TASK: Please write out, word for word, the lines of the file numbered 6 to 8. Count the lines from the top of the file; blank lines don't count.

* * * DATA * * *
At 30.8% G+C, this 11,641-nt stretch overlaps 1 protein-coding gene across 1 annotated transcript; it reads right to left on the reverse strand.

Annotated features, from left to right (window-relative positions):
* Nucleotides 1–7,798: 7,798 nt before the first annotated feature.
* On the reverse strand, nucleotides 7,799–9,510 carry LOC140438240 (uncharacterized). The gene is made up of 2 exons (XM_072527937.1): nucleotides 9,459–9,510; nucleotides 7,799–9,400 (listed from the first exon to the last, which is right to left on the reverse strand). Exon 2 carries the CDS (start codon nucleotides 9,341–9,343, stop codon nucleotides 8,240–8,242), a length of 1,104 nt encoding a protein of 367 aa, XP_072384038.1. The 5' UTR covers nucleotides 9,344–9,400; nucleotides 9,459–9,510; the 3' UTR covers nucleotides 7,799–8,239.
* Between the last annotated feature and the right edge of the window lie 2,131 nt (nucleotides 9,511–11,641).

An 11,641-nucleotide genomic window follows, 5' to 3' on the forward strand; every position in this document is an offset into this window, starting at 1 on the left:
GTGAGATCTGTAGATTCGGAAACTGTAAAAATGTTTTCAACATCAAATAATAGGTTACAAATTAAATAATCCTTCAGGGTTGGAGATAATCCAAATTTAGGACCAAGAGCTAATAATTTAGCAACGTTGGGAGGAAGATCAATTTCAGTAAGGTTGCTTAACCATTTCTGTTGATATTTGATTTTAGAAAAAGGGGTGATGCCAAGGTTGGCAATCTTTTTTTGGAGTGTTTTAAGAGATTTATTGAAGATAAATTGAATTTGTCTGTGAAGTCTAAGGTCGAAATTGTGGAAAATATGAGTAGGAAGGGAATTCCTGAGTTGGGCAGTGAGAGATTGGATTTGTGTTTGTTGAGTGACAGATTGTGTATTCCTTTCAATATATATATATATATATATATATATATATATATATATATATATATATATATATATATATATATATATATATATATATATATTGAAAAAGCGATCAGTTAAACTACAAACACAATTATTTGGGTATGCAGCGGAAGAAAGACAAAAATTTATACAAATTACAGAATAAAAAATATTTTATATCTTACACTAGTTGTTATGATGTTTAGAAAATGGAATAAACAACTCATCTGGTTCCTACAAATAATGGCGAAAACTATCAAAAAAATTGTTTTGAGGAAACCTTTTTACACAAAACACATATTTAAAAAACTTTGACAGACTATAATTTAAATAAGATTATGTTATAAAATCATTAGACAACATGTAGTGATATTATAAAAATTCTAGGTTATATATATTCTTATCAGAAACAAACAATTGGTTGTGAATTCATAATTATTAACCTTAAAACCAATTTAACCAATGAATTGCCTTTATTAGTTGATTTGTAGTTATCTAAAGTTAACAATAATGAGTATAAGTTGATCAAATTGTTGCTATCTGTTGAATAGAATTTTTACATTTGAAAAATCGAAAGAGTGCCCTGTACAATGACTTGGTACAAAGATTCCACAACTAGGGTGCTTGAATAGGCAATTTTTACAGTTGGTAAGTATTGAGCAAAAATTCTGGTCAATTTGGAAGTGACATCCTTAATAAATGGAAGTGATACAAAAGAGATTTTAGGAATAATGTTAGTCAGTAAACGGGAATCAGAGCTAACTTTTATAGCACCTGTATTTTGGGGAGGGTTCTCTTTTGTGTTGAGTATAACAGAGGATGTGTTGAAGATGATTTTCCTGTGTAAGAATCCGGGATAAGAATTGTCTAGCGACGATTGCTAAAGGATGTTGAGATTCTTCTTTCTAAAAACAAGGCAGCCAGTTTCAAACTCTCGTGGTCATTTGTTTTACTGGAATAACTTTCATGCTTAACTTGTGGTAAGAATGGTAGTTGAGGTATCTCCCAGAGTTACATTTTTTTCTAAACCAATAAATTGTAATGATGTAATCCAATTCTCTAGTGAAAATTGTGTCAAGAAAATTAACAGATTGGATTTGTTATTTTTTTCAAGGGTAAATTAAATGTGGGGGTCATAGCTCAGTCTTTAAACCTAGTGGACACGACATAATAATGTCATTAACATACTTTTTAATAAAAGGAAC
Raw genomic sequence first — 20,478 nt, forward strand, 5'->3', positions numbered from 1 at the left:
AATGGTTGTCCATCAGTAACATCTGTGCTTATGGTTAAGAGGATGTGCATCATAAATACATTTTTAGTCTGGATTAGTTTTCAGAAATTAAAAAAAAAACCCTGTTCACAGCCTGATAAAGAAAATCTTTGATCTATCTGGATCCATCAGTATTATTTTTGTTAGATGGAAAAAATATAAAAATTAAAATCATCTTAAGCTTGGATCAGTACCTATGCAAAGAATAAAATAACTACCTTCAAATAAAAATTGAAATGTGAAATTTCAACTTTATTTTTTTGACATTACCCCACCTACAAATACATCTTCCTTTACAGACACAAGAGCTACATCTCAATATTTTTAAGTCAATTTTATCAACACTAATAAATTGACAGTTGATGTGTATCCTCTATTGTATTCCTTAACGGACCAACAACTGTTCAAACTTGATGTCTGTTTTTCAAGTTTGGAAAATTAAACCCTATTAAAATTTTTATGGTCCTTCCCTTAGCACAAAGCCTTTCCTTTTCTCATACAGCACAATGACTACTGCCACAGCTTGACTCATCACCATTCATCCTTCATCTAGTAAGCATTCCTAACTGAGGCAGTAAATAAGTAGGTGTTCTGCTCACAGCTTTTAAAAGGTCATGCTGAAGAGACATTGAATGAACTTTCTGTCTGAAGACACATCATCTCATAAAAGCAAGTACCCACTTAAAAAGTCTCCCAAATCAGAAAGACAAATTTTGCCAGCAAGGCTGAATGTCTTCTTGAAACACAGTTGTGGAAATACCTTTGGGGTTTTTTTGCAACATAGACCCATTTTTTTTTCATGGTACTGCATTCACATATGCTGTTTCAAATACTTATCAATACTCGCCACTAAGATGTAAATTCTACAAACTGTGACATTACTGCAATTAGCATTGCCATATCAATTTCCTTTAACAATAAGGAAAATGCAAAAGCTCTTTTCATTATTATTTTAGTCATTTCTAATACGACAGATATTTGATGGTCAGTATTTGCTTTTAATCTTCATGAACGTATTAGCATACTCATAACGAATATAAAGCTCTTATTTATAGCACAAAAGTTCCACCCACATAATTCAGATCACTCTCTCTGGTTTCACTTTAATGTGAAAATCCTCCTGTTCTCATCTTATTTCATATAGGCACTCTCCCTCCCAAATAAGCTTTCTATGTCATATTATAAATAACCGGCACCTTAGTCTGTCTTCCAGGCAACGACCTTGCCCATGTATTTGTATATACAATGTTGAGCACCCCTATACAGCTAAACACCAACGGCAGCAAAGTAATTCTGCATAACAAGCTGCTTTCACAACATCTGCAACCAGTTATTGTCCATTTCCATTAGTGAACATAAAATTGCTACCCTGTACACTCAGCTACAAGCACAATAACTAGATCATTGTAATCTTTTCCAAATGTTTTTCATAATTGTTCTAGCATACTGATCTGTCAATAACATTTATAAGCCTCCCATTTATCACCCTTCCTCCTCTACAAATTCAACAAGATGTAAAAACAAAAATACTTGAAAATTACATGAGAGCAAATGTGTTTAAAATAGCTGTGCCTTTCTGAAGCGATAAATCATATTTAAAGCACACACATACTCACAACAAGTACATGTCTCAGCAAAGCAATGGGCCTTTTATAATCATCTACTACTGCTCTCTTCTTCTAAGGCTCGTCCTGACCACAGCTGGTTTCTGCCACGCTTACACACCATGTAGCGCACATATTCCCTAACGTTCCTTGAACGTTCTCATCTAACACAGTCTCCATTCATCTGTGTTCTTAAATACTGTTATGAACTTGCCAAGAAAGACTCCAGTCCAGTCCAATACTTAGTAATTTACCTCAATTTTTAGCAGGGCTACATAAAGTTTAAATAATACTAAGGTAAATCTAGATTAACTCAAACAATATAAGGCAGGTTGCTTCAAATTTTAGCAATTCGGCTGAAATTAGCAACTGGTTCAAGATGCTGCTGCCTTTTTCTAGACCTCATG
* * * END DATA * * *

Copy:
An 11,641-nucleotide genomic window follows, 5' to 3' on the forward strand; every position in this document is an offset into this window, starting at 1 on the left:
GTGAGATCTGTAGATTCGGAAACTGTAAAAATGTTTTCAACATCAAATAATAGGTTACAAATTAAATAATCCTTCAGGGTTGGAGATAATCCAAATTTAGGACCAAGAGCTAATAATTTAGCAACGTTGGGAGGAAGATCAATTTCAGTAAGGTTGCTTAACCATTTCTGTTGATATTTGATTTTAGAAAAAGGGGTGATGCCAAGGTTGGCAATCTTTTTTTGGAGTGTTTTAAGAGATTTATTGAAGATAAATTGAATTTGTCTGTGAAGTCTAAGGTCGAAATTGTGGAAAATATGAGTAGGAAGGGAATTCCTGAGTTGGGCAGTGAGAGATTGGATTTGTGTTTGTTGAGTGACAGATTGTGTATTCCTTTCAATATATATATATATATATATATATATATATATATATATATATATATATATATATATATATATATATATATATATATATATATTGAAAAAGCGATCAGTTAAACTACAAACACAATTATTTGGGTATGCAGCGGAAGAAAGACAAAAATTTATACAAATTACAGAATAAAAAATATTTTATATCTTACACTAGTTGTTATGATGTTTAGAAAATGGAATAAACAACTCATCTGGTTCCTACAAATAATGGCGAAAACTATCAAAAAAATTGTTTTGAGGAAACCTTTTTACACAAAACACATATTTAAAAAACTTTGACAGACTATAATTTAAATAAGATTATGTTATAAAATCATTAGACAACATGTAGTGATATTATAAAAATTCTAGGTTATATATATTCTTATCAGAAACAAACAATTGGTTGTGAATTCATAATTATTAACCTTAAAACCAATTTAACCAATGAATTGCCTTTATTAGTTGATTTGTAGTTATCTAAAGTTAACAATAATGAGTATAAGTTGATCAAATTGTTGCTATCTGTTGAATAGAATTTTTACATTTGAAAAATCGAAAGAGTGCCCTGTACAATGACTTGGTACAAAGATTCCACAACTAGGGTGCTTGAATAGGCAATTTTTACAGTTGGTAAGTATTGAGCAAAAATTCTGGTCAATTTGGAAGTGACATCCTTAATAAATGGAAGTGATACAAAAGAGATTTTAGGAATAATGTTAGTCAGTAAACGGGAATCAGAGCTAACTTTTATAGCACCTGTATTTTGGGGAGGGTTCTCTTTTGTGTTGAGTATAACAGAGGATGTGTTGAAGATGATTTTCCTGTGTAAGAATCCGGGATAAGAATTGTCTAGCGACGATTGCTAAAGGATGTTGAGATTCTTCTTTCTAAAAACAAGGCAGCCAGTTTCAAACTCTCGTGGTCATTTGTTTTACTGGAATAACTTTCATGCTTAACTTGTGGTAAGAATGGTAGTTGAGGTATCTCCCAGAGTTACATTTTTTTCTAAACCAATAAATTGTAATGATGTAATCCAATTCTCTAGTGAAAATTGTGTCAAGAAAATTAACAGATTGGATTTGTTATTTTTTTCAAGGGTAAATTAAATGTGGGGGTCATAGCTCAGTCTTTAAACCTAGTGGACACGACATAATAATGTCATTAACATACTTTTTAATAAAAGGAAC
Raw genomic sequence first — 20,478 nt, forward strand, 5'->3', positions numbered from 1 at the left: